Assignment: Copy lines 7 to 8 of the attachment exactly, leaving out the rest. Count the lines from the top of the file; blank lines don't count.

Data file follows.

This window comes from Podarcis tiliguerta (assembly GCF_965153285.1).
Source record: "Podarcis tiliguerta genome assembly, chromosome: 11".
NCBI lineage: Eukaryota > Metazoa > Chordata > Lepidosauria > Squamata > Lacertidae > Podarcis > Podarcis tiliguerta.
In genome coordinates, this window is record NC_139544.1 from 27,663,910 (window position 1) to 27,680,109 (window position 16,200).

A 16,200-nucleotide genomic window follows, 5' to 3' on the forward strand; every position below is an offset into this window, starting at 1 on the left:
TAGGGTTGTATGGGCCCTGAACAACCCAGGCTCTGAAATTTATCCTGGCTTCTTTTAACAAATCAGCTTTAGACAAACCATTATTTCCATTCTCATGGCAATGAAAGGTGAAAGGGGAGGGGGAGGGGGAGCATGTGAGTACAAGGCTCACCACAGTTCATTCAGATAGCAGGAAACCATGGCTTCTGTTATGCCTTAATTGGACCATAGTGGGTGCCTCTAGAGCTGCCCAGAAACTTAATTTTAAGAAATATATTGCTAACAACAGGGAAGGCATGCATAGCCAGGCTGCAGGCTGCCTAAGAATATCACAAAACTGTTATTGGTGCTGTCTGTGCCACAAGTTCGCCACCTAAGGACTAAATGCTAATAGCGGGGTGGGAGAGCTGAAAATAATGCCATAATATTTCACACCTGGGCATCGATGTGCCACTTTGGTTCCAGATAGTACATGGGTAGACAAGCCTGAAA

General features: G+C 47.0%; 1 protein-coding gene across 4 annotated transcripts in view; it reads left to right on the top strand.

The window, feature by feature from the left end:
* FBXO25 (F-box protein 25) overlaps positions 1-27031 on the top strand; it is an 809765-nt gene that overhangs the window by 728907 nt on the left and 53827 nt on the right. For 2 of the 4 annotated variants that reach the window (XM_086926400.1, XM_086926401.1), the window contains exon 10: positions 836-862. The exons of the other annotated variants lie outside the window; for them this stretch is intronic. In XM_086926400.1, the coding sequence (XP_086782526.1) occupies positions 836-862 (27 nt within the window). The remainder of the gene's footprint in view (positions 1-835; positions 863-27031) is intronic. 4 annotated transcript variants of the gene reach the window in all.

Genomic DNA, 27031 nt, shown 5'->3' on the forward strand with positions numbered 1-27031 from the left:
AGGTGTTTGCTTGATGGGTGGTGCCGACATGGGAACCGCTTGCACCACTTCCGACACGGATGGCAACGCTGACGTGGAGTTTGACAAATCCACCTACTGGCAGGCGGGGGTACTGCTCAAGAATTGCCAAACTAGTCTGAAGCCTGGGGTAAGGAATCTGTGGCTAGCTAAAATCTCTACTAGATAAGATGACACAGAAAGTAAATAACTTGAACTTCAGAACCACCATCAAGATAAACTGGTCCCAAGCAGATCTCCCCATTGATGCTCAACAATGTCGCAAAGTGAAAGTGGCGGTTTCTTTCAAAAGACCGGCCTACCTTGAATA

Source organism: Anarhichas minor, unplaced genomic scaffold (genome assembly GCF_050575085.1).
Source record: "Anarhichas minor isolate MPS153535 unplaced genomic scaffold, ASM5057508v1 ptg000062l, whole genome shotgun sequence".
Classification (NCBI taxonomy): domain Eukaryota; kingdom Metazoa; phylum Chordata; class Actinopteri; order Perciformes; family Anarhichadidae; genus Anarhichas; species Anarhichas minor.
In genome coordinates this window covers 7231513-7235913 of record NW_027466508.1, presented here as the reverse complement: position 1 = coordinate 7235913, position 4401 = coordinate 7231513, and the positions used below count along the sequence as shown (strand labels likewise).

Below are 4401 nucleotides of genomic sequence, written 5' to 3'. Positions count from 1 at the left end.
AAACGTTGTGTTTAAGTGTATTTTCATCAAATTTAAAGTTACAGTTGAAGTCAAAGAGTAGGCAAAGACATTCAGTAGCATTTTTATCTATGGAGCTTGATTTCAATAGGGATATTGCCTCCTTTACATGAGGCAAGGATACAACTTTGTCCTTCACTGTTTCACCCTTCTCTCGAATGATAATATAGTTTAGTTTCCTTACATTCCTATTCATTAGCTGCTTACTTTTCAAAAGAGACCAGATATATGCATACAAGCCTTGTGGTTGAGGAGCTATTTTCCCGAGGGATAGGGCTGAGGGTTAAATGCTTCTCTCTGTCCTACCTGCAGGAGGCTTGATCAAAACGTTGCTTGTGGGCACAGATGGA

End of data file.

General features: G+C 47.0%; 1 protein-coding gene across 4 annotated transcripts in view; it reads left to right on the top strand.

The window, feature by feature from the left end: